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Professional Development Courses


These professional development courses are being offered prior to the conference on Monday, November 13, 2017.  Course registration includes refreshment breaks and a copy of the course manual.  The course registration fee IS NOT included in the regular conference registration. For more information about the courses, contact Robin Lebovitz at rlebovitz@awma.org or +1-412-904-6020. 

Introduction to AERMOD
Monday, November 13, 2017 from 8:00 am - 4:30 pm
Instructor: Michael Hammer, Lakes Environmental Software
Member $250/Non-Member $350
Note - Attendees are required to bring a laptop to fully participate in hands-on case studies.

This full-day course provides attendees with a full understanding of the AERMOD modeling system by balancing theory with hands-on, real world case studies. At the end of this course, participants should be able to understand the basics of regulatory air dispersion modeling for permit applications and risk assessments. Topics covered by this course include:
• Physics of air dispersion and atmospheric physics
• Meteorological pre-processing with AERMET
• Terrain processing with AERMAP
• U.S. EPA NAAQS overview
• Comparison of AERMOD to other models

Introduction to CAMx with Single-Source Discussion
Monday, November 13, 2017 from 8:00 am - 12:00 pm
Instructors: Ralph Morris and Bart Brashers,  Ramboll Environ

Member $150/Non-Member $250

This course will be a 4-hour overview of the Comprehensive Air Quality Model with extensions (CAMx; www.camx.com) photochemical grid model (PGM) that will include an introduction to basic concepts of photochemical grid modeling  and more advanced discussion of issues associated with emerging applications (e.g., single-source ozone and secondary PM modeling). The course will provide a brief basic overview using a lecture-oriented presentation material on the basics of photochemistry and modeling; an introduction to CAMx, its features, data/computer requirements, probing tools, and new CAMx developments.  We will discuss how CAMx is used in the regulatory modeling process, such as  regional air quality planning for ozone, PM2.5 and regional haze State Implementation Plans (SIPs) and its use in supporting EPA national rules (e.g., ozone and PM2.5 transport rules).  The course will then go into a more detailed discussion of using CAMx, or other photochemical models, for single-source assessment modeling for ozone and secondary PM. A discussion of how EPA used CAMx for its Modeled Emission Rate Precursors (MERP) modeling and its implications for single-source modeling will be discussed.  We will also discuss the latest publicly available information on how the FLAG committee may recommend use of CAMx, or similar models, for assessing Air Quality Related Values (AQRVs) at Class I areas.  A comparison of CAMx with EPA’s Community Multiscale Air Quality (CMAQ) PGM will also be discussed, including the advantages and disadvantages of the two models. Issues related to the hands-on operation of CAMx will be presented (e.g., computer requirements, Windows vs. Linux, etc.), but actual hands-on training will not be included in this course.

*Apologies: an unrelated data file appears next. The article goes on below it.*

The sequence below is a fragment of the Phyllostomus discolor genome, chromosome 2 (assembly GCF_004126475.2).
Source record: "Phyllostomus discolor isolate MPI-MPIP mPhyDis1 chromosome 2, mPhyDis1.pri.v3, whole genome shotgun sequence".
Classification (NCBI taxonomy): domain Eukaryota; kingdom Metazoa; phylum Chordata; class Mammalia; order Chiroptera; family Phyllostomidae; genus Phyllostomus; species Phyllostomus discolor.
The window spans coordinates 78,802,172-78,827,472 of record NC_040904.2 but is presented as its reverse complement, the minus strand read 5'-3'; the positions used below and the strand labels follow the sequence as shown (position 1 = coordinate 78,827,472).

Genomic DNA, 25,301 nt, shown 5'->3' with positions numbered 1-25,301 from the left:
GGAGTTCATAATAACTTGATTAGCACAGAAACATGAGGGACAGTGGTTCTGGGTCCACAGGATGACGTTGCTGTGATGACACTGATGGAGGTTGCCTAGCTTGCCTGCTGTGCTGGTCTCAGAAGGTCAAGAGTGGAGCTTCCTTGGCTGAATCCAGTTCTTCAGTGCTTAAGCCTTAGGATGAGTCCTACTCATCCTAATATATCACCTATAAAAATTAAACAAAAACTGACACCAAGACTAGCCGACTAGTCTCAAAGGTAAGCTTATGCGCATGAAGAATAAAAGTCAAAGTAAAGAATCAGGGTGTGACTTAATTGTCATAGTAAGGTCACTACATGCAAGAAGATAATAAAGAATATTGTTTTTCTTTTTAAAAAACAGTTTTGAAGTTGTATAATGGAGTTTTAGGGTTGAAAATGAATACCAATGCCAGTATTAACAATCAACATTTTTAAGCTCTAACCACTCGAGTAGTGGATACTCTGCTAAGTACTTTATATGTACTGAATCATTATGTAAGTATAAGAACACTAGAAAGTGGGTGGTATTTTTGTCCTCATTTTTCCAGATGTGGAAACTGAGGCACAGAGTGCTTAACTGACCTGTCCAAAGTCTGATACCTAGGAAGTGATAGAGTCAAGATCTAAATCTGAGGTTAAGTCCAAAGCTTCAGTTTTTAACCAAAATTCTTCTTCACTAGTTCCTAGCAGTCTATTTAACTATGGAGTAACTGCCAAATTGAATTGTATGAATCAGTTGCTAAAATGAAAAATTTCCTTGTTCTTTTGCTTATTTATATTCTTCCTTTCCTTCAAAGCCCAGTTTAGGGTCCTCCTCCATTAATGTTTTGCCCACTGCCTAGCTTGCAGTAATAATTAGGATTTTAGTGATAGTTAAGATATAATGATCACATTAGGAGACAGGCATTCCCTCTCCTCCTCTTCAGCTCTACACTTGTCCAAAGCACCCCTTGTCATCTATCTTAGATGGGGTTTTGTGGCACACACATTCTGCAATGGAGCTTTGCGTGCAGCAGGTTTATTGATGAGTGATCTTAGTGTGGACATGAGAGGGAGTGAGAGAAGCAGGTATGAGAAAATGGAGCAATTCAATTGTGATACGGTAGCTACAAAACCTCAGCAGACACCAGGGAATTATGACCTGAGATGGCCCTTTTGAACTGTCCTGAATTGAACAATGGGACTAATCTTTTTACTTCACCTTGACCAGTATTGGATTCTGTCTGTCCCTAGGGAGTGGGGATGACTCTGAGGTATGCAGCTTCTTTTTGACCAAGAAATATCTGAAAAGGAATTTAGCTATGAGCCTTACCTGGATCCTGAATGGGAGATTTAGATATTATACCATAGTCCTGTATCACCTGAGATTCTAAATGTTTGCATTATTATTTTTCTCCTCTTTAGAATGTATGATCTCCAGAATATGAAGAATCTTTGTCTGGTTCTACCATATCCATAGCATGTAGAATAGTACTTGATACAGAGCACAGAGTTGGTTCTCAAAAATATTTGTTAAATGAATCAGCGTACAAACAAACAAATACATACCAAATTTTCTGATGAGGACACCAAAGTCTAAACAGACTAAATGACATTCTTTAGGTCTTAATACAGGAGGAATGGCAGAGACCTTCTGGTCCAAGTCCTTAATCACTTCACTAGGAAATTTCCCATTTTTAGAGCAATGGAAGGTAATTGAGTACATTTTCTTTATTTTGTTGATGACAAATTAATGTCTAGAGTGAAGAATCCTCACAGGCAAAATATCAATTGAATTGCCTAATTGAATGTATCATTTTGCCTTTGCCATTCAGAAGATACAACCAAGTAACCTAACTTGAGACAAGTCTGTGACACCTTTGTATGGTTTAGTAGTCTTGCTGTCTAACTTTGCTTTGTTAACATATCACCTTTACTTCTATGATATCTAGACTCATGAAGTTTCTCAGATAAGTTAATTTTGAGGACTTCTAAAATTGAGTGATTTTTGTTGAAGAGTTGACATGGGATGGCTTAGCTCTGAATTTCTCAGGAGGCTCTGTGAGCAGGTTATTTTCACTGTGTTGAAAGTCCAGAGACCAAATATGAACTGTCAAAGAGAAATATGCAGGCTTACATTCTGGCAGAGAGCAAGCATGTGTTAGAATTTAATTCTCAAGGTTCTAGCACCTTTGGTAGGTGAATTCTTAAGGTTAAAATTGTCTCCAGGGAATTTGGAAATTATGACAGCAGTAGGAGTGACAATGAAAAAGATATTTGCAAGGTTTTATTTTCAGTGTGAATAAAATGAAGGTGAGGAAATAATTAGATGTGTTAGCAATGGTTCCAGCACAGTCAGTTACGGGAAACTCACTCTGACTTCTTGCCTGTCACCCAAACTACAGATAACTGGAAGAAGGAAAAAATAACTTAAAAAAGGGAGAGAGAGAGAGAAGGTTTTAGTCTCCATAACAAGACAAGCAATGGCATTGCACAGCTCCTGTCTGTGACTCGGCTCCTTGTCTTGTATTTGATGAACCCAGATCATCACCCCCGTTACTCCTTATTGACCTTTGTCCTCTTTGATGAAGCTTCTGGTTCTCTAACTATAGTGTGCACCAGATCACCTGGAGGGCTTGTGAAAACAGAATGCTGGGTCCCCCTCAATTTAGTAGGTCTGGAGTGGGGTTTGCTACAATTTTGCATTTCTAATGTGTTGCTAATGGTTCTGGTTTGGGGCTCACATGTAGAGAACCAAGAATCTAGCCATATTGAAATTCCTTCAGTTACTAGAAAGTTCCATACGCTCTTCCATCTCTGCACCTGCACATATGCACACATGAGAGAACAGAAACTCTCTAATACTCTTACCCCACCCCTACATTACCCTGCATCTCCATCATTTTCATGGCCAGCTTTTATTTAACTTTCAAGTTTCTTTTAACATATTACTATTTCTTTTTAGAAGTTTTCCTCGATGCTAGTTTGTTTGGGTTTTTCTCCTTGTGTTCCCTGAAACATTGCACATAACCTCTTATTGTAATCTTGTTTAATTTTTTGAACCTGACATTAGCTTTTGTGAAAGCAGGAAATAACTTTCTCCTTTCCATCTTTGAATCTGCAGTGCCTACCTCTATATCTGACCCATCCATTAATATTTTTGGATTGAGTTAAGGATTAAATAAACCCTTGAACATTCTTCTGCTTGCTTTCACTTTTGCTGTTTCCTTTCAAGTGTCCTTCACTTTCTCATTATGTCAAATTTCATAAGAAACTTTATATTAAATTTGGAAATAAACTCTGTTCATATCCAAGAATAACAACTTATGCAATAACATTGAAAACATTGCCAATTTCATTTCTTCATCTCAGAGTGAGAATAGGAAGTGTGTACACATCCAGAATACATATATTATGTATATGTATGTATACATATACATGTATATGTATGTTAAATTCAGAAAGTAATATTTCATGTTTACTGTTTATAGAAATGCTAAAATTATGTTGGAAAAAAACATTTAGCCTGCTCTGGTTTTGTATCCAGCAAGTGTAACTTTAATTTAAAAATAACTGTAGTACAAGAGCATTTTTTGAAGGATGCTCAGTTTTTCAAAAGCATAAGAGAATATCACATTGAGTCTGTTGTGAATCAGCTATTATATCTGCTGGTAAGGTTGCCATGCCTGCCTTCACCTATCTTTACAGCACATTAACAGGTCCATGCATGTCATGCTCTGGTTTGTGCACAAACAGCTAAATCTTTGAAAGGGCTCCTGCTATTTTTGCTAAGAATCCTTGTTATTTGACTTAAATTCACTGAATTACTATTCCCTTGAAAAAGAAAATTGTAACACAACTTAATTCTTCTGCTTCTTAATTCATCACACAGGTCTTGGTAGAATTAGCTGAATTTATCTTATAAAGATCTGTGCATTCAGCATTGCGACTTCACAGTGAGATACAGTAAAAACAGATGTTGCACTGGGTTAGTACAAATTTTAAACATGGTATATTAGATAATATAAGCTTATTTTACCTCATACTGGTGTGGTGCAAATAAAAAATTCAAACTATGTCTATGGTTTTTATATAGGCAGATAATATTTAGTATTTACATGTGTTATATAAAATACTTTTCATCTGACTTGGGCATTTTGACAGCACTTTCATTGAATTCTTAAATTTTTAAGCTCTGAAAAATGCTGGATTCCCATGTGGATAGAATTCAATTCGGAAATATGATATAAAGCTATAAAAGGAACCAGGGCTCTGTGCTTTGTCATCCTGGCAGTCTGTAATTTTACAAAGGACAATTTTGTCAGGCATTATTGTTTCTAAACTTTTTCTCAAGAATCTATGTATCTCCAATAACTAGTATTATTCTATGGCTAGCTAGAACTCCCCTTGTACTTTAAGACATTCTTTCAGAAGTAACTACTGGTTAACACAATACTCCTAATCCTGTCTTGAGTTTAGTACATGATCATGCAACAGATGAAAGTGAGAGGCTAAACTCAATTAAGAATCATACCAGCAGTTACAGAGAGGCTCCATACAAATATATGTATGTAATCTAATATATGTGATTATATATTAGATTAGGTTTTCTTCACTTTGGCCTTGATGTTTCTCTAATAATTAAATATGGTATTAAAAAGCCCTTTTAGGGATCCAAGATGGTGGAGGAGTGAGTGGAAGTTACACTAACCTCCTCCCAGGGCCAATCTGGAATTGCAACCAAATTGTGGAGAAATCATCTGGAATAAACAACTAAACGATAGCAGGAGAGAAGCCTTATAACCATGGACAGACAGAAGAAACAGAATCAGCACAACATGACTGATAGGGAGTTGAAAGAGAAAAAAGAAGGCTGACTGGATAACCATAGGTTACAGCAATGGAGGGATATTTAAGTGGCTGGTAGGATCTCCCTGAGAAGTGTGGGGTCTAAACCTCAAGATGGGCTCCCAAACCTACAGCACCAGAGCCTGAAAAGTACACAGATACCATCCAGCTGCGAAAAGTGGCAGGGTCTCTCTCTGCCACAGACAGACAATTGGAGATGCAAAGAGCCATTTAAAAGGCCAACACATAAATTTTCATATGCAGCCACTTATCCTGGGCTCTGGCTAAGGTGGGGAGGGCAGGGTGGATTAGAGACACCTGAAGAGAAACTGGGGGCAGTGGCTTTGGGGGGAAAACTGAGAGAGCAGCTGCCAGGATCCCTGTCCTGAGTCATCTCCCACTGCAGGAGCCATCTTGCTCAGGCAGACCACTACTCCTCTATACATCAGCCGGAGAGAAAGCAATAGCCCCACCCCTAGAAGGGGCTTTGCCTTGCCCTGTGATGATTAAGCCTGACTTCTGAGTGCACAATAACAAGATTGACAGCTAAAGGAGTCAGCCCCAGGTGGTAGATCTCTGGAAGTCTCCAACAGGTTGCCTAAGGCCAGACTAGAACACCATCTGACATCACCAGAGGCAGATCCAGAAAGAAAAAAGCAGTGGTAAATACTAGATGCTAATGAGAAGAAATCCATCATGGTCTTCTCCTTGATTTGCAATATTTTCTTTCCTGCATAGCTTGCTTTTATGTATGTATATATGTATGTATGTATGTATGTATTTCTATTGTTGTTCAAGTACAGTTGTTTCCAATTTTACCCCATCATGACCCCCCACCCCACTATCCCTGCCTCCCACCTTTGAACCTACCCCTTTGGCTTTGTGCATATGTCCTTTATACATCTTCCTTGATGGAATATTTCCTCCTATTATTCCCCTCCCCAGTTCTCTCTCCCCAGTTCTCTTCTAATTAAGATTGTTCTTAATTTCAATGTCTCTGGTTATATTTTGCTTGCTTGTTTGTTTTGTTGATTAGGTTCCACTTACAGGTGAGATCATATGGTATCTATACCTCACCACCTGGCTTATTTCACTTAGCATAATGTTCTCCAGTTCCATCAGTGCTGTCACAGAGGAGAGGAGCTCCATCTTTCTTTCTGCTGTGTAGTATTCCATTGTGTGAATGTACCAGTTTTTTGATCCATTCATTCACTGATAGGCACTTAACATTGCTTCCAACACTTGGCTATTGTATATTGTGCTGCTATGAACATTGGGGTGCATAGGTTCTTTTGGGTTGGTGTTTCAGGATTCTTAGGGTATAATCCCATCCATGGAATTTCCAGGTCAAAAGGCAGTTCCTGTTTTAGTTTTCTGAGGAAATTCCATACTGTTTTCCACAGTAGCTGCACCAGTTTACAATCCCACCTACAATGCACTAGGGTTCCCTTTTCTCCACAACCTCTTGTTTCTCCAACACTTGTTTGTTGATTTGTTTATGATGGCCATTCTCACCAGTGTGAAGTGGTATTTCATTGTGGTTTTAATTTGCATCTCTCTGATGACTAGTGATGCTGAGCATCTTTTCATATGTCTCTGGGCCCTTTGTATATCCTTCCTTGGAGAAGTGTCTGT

Introduction to SCICHEM 3.1
Monday, November 13, 2017 from 1:00 pm - 5:00 pm
Instructors: Prakash Karamchandani, Ramboll Environ and Doug Henn, Xator Corp.
Member $150/Non-Member $250

This half-day course introduces SCICHEM, a non-steady state Lagrangian puff model that can be used to study the impact of single or multiple sources on primary pollutants as well as secondary pollutants, such as ozone and secondary PM2.5. With the upcoming Appendix W revisions, photochemical models with a complete treatment of gas-phase and aerosol chemistry will be the preferred method for a Tier 2 demonstration approach. Such models include photochemical grid models (PGMs), such as CMAQ and CAMx, as well as Lagrangian models, such as SCICHEM. SCICHEM includes chemistry modules comparable to those in CMAQ and CAMx for far field applications and secondary impacts, and an optimized chemistry scheme for near field applications for 1-hour NO2. The latest version of the model, SCICHEM 3.1, is publicly available on GitHub.

This course will provide a brief overview of the underlying dispersion model (SCIPUFF) and the treatment of chemistry in the model. Recent improvements in version 3.1 will be presented. This discussion will be followed by a presentation of examples for near-field (e.g., 1-hour NO2 concentrations) and far-field air quality impacts of primary and secondary pollutants (e.g., ozone and PM2.5). The secondary pollutant impacts calculated by SCICHEM will be compared with impacts calculated by PGMs. The course will conclude with a brief tutorial on conducting SCICHEM simulations for short-range and long-range impacts.